For the first phase I figured I'd get some cheap Cs source to figure out what I can make, and if it stands up.  The cheapest Cs source I came across was Cs2CO3, 99%, and it was just $0.50/g Cs, so ~$100 for 250 grams.  Brian's Cs2CO3 should get me going, and if it goes well, then I'll be more focussed on purity for the next purchase, and we can discuss those requirements when we get to that stage.

In other news I contacted Tom Chatham with Chatham Gems to see if they could offer any assistance, but all of their synthetic gems are doped.

-Marc

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Re: Standards Which Should Be Developed For EPMA
« Reply #19 on: April 27, 2015, 04:53:13 pm »
I got some RbTiOPO4 material from Coherent.  I'm having Julie save a piece for us to analyze for traces and the rest I'll send to Mark Schrier for distribution.  I believe he will charge around $100/gram for this material, with most of the proceeds going towards buying raw material for our next community standard project. 

I'm thinking CsZrOPO4...
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Re: Standards Which Should Be Developed For EPMA
« Reply #20 on: June 11, 2015, 03:05:44 pm »
I finally got around to measuring some trace elements in the RbTiOPO4 material. I measured K, Cs, Na, Ca and Mg using 20 keV, 100 nA counting for 400 seconds on-peak and 400 seconds off-peak:

Un    7 RbTiOPO4
TakeOff = 40.0  KiloVolt = 20.0  Beam Current = 100.  Beam Size =    5
(Magnification (analytical) =  20000),        Beam Mode = Analog  Spot
(Magnification (default) =     1000, Magnification (imaging) =   1000)
Image Shift (X,Y):                                          .00,   .00
Number of Data Lines:   7             Number of 'Good' Data Lines:   7
First/Last Date-Time: 06/11/2015 09:37:16 AM to 06/11/2015 01:14:15 PM
WARNING- Using Exponential Off-Peak correction for cs la
WARNING- Using Exponential Off-Peak correction for na ka

Average Total Oxygen:         .000     Average Total Weight%:  100.015
Average Calculated Oxygen:    .000     Average Atomic Number:   21.781
Average Excess Oxygen:        .000     Average Atomic Weight:   30.549
Average ZAF Iteration:        2.00     Average Quant Iterate:     2.00


Un    7 RbTiOPO4, Results in Elemental Weight Percents
 
ELEM:        K      Cs      Na      Ca      Mg      Rb      Ti       P       O
TYPE:     ANAL    ANAL    ANAL    ANAL    ANAL    SPEC    SPEC    SPEC    SPEC
BGDS:      LIN     EXP     EXP     LIN     LIN
TIME:   400.00  400.00  400.00  400.00  400.00     ---     ---     ---     ---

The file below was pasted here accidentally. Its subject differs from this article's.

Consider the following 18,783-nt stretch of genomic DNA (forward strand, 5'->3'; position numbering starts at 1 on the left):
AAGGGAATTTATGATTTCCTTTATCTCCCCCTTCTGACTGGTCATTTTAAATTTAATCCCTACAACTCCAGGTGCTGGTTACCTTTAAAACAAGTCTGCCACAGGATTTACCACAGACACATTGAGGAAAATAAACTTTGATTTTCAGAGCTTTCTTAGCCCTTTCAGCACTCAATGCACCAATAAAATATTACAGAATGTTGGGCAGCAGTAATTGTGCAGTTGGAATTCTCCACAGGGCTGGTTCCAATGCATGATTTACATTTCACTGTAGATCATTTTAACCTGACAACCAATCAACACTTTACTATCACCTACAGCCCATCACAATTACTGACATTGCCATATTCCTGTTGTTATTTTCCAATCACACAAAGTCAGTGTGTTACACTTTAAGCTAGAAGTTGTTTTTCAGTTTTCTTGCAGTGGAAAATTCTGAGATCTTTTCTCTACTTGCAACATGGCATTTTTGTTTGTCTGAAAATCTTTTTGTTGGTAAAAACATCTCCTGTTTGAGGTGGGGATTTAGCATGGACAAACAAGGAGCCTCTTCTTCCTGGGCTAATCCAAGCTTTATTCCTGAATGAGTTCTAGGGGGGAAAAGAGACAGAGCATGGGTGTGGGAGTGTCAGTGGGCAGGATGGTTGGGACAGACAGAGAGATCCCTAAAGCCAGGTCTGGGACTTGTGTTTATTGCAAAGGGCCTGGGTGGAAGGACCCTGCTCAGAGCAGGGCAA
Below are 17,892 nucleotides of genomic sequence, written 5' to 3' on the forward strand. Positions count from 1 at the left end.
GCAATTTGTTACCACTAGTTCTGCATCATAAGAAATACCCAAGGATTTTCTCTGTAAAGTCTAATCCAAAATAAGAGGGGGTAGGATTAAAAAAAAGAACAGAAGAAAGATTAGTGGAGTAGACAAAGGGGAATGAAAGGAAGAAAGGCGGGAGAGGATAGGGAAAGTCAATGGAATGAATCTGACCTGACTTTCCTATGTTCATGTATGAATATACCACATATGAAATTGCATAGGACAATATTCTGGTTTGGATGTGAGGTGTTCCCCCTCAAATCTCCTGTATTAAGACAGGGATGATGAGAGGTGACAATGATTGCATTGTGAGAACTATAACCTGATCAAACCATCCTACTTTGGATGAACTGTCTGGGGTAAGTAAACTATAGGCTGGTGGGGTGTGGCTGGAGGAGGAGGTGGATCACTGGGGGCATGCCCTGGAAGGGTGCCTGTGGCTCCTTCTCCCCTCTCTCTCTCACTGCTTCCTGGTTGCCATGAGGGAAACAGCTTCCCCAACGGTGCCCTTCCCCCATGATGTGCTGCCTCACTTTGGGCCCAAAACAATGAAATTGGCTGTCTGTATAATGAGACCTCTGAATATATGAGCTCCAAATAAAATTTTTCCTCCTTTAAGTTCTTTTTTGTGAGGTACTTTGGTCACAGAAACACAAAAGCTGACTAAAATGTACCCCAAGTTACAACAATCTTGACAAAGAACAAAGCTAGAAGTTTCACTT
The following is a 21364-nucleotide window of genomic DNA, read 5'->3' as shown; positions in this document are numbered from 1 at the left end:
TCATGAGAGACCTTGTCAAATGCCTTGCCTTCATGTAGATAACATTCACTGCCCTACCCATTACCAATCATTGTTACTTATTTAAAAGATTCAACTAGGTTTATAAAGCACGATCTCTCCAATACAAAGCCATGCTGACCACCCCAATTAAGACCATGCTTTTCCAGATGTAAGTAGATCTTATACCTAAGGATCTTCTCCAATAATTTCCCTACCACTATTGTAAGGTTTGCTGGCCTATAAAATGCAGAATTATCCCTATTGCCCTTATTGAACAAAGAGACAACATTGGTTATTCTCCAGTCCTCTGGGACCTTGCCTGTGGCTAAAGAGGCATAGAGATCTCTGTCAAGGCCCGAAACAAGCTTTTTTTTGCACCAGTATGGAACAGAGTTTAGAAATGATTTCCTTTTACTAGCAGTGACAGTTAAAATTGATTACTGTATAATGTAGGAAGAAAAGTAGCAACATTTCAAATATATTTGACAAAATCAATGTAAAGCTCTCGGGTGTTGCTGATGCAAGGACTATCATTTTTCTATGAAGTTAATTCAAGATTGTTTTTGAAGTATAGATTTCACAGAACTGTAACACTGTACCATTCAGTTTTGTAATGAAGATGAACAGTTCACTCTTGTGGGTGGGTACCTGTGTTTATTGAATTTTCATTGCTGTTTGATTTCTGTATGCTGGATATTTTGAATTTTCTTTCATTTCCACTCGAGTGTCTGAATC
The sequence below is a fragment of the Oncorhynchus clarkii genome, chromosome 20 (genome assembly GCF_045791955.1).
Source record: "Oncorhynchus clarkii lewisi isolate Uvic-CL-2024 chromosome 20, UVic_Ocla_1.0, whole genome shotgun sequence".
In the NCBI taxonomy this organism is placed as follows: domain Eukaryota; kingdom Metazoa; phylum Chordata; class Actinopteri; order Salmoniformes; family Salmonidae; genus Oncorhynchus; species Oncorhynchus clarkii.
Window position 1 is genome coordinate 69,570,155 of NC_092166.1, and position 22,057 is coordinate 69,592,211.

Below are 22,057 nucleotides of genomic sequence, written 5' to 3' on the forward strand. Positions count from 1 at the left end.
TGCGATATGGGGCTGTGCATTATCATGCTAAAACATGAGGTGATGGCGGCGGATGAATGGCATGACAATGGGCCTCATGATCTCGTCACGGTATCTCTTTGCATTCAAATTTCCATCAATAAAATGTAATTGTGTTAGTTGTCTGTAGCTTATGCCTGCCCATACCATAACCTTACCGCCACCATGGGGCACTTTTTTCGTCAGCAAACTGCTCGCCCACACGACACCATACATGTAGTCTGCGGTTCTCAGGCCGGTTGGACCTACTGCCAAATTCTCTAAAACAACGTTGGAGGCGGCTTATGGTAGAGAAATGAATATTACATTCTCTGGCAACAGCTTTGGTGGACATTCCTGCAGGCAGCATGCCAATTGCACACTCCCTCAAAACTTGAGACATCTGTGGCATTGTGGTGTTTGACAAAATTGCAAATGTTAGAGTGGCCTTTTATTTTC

BEAM:   100.94  100.94  100.94  100.94  100.94     ---     ---     ---     ---

ELEM:        K      Cs      Na      Ca      Mg      Rb      Ti       P       O   SUM 
   360    .015    .013   -.014    .000   -.001  34.979  19.604  12.676  32.741 100.014
   361    .016    .012   -.016    .000   -.001  34.979  19.604  12.676  32.741 100.012
   362    .016    .015   -.012    .000    .000  34.979  19.604  12.676  32.741 100.019
   363    .015    .013   -.017    .000   -.002  34.979  19.604  12.676  32.741 100.010
   364    .016    .015   -.010    .000    .000  34.979  19.604  12.676  32.741 100.021
   365    .015    .013   -.012    .000    .000  34.979  19.604  12.676  32.741 100.017
   366    .016    .012   -.013    .000   -.001  34.979  19.604  12.676  32.741 100.014

AVER:     .016    .014   -.013    .000   -.001  34.979  19.604  12.676  32.741 100.015
SDEV:     .000    .001    .003    .000    .001    .000    .000    .000    .000    .004
SERR:     .000    .000    .001    .000    .000    .000    .000    .000    .000
%RSD:     2.86    9.44  -18.91  273.41  -74.31     .00     .00     .00     .00
STDS:      374    1125     336     358     358     ---     ---     ---     ---

STKF:    .1102   .2652   .0583   .1676   .0644     ---     ---     ---     ---
STCT:   8027.8 14411.6   630.3  6846.5  3948.1     ---     ---     ---     ---

UNKF:    .0001   .0001   .0000   .0000   .0000     ---     ---     ---     ---
UNCT:      9.9     6.3     -.5      .1     -.2     ---     ---     ---     ---
UNBG:     44.7   162.4     7.8    37.9    23.0     ---     ---     ---     ---

ZCOR:   1.1549  1.1603  2.6938  1.0538  1.8504     ---     ---     ---     ---
KRAW:    .0012   .0004  -.0009   .0000  -.0001     ---     ---     ---     ---
PKBG:     1.22    1.04     .93    1.00     .99     ---     ---     ---     ---

Detection limit at 99 % Confidence in Elemental Weight Percent (Single Line):

ELEM:        K      Cs      Na      Ca      Mg
   360    .001    .002    .006    .001    .001
   361    .001    .002    .006    .001    .001
   362    .001    .002    .006    .001    .001
   363    .001    .002    .006    .001    .001
   364    .001    .002    .006    .001    .001
   365    .001    .002    .006    .001    .001
   366    .001    .002    .006    .001    .001

AVER:     .001    .002    .006    .001    .001